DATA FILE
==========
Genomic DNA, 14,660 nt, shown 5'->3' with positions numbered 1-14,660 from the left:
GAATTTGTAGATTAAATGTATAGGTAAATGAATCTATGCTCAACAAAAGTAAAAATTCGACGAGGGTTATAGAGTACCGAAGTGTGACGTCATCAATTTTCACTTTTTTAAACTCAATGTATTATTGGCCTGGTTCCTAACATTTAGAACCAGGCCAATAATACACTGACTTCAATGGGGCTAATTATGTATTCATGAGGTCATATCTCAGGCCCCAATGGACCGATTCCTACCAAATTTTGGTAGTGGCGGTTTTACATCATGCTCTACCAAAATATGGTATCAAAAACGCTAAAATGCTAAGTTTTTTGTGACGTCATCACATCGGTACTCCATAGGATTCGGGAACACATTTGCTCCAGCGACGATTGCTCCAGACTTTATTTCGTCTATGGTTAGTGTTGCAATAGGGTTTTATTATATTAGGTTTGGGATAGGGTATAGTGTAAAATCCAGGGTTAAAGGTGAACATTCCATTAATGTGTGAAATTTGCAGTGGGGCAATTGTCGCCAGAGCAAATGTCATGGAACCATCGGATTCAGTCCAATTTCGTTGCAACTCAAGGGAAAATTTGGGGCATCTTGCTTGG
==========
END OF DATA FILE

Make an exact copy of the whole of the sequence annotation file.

Genomic DNA, 14,660 nt, shown 5'->3' with positions numbered 1-14,660 from the left:
GAATTTGTAGATTAAATGTATAGGTAAATGAATCTATGCTCAACAAAAGTAAAAATTCGACGAGGGTTATAGAGTACCGAAGTGTGACGTCATCAATTTTCACTTTTTTAAACTCAATGTATTATTGGCCTGGTTCCTAACATTTAGAACCAGGCCAATAATACACTGACTTCAATGGGGCTAATTATGTATTCATGAGGTCATATCTCAGGCCCCAATGGACCGATTCCTACCAAATTTTGGTAGTGGCGGTTTTACATCATGCTCTACCAAAATATGGTATCAAAAACGCTAAAATGCTAAGTTTTTTGTGACGTCATCACATCGGTACTCCATAGGATTCGGGAACACATTTGCTCCAGCGACGATTGCTCCAGACTTTATTTCGTCTATGGTTAGTGTTGCAATAGGGTTTTATTATATTAGGTTTGGGATAGGGTATAGTGTAAAATCCAGGGTTAAAGGTGAACATTCCATTAATGTGTGAAATTTGCAGTGGGGCAATTGTCGCCAGAGCAAATGTCATGGAACCATCGGATTCAGTCCAATTTCGTTGCAACTCAAGGGAAAATTTGGGGCATCTTGCTTGG